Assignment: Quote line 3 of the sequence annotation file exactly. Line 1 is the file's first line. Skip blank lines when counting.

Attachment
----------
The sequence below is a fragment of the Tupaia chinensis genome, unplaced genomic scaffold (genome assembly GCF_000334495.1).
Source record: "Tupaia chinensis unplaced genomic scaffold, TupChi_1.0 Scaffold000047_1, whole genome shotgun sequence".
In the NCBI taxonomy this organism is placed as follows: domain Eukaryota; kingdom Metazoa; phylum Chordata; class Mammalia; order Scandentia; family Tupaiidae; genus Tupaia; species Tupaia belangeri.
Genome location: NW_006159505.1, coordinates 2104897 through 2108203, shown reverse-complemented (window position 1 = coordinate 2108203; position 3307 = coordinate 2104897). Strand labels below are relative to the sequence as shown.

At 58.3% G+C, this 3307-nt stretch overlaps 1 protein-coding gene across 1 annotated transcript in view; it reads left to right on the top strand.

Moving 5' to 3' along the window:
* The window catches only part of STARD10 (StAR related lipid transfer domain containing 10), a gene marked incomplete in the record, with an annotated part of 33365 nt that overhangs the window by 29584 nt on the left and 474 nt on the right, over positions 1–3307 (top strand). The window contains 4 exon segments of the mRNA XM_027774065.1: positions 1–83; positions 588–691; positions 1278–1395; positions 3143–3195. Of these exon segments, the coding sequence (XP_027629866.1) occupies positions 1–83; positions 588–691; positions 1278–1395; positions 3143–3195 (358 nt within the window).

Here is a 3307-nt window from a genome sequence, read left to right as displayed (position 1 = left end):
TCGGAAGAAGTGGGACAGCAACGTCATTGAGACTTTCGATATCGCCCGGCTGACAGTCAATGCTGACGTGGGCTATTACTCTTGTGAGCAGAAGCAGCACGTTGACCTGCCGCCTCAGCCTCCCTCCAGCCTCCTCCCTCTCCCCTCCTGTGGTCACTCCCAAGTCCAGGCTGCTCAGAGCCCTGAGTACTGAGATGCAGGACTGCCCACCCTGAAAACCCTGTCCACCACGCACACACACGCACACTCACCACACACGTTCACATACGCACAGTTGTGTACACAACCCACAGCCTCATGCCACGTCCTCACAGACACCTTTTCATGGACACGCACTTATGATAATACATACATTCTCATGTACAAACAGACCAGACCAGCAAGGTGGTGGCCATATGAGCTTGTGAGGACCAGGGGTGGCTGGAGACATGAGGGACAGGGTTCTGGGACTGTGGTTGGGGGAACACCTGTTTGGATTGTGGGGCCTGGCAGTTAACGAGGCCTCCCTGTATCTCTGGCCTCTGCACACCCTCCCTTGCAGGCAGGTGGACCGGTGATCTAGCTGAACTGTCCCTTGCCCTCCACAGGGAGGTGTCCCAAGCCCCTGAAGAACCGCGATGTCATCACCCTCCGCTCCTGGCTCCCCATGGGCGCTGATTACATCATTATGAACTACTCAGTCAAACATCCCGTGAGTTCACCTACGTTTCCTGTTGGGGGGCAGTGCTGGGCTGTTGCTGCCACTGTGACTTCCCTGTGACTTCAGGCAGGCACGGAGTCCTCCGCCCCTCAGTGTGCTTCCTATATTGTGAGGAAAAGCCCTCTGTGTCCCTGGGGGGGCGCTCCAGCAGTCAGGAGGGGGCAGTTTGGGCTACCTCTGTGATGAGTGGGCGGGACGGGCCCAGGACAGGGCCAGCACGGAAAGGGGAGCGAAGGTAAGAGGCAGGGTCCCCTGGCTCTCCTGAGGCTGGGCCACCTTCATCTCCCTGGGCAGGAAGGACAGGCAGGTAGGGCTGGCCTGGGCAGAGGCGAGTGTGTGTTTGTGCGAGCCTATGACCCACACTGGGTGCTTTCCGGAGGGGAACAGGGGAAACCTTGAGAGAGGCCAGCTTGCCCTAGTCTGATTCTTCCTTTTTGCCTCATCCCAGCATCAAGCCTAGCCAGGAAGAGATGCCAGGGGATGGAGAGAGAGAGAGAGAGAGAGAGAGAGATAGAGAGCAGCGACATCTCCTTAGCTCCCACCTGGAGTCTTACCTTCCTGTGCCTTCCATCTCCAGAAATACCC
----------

In the NCBI taxonomy this organism is placed as follows: domain Eukaryota; kingdom Metazoa; phylum Chordata; class Mammalia; order Scandentia; family Tupaiidae; genus Tupaia; species Tupaia belangeri.